California Strikes Back: Proposed Law Bans Locals from Working with Feds on Pot Crackdown
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Looking for a way to battle against a potential crackdown by the Trump Administration on legalized marijuana, California lawmakers have turned to another area where they don’t always see eye-to-eye with officials in Washington.
Taking a page from laws creating sanctuary cities for illegal immigrants, a group of lawmakers have submitted a bill that bans California law enforcement from working with federal authorities if they attempt to take action against marijuana grow facilities or dispensaries that operate legally under state law. Doing so would require a court order signed by a judge.
Assembly Bill 1578 lays out the goal plainly.
The bill forbids local authorities from working with federal agents, including using “agency money, facilities, property, equipment, or personnel to assist a federal agency to investigate, detain, detect, report, or arrest a person for commercial or noncommercial marijuana or medical cannabis activity that is authorized by law in the State of California.”
The local agencies include “but is not limited to” police, sheriffs, university police and any state agencies. In another words, everybody.
States’ Rights vs. Federal Law
The bill clearly has come in reaction to rhetoric of officials in President Donald Trump’s administration. Under federal law, marijuana remains an illegal drug, listed as dangerous as heroin.
Among those who keep reminding the nation of this fact is Attorney General Jeff Sessions, who has made his opposition to marijuana legalization clear multiple times (famously opining that "good people don’t smoke marijuana"). Here are some of his latest comments during a press conference in March.
In April, Sessions charged a task force that he created with reviewing lenient federal enforcement policies in regard to marijuana. This also certainly include the Cole Memo, written by an attorney in the Justice Department during President Barack Obama’s administration. The memo restricts enforcing federal marijuana law in states where marijuana is legal.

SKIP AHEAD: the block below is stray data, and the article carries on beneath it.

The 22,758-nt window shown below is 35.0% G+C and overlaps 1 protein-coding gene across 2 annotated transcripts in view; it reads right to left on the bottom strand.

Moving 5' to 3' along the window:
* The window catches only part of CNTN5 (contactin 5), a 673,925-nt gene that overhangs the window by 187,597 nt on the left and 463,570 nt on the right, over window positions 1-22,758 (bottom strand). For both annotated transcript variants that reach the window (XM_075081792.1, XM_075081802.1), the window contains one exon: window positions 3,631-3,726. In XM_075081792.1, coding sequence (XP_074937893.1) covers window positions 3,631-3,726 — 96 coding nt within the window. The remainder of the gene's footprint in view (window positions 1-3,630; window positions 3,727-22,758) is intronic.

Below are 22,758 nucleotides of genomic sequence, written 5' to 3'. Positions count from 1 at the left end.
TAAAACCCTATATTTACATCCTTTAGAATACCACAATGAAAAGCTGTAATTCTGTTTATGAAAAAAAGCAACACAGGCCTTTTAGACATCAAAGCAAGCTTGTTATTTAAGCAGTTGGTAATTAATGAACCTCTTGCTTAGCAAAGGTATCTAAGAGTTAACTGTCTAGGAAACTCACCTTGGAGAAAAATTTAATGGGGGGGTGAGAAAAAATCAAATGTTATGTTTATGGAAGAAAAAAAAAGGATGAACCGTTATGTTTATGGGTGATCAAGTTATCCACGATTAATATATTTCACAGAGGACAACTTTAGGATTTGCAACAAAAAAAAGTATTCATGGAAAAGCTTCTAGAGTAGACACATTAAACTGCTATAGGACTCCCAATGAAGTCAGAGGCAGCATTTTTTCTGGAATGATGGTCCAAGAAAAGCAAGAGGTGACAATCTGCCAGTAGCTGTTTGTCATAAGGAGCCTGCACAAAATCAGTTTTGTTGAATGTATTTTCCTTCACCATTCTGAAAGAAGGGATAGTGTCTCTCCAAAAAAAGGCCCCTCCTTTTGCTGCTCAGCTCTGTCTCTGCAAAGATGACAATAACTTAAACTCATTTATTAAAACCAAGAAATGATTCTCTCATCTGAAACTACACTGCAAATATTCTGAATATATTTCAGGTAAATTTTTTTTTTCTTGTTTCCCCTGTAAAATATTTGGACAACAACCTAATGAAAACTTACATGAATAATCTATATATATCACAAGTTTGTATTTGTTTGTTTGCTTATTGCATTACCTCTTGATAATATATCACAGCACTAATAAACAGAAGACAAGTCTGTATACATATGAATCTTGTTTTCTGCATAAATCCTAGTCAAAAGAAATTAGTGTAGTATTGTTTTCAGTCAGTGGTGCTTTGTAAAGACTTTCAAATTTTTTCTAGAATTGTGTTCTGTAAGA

Sessions has said much of the memo is “valid,” but the appointment of the task force as well as the request for records from Colorado about marijuana law enforcement has some continuing to question what Sessions has in mind.
California is one of eight states (including the District of Columbia) that have made adult-use marijuana legal. Sales are expected to start in January 2018. If the job growth and economic boon of marijuana that has happened in Denver is any indication, California has a potential billion-dollar industry on its hands.
Assemblyman Reggie Jones-Sawyer, who represents Los Angeles, is the lead sponsor on the bill. He told L.A. Weekly his main goal is to protect the burgeoning marijuana industry in the Golden State, which he called "one of the greatest businesses" in the state.
Adam Spiker, executive director of the Southern California Coalition that represents legal marijuana businesses, said the coalition is focused on making sure “the intent” of the bill becomes law. “Cherry-picking when to respect states' rights and arbitrarily doing so is inconsistent at best and confusing at most," he told L.A. Weekly.
On the other hand, law enforcement officials have opposed the bill. “This is ridiculous that this looks like a solution to somebody,” Kern County Sheriff Donny Youngblood, president of the California State Sheriffs’ Association, told the Los Angeles Times.
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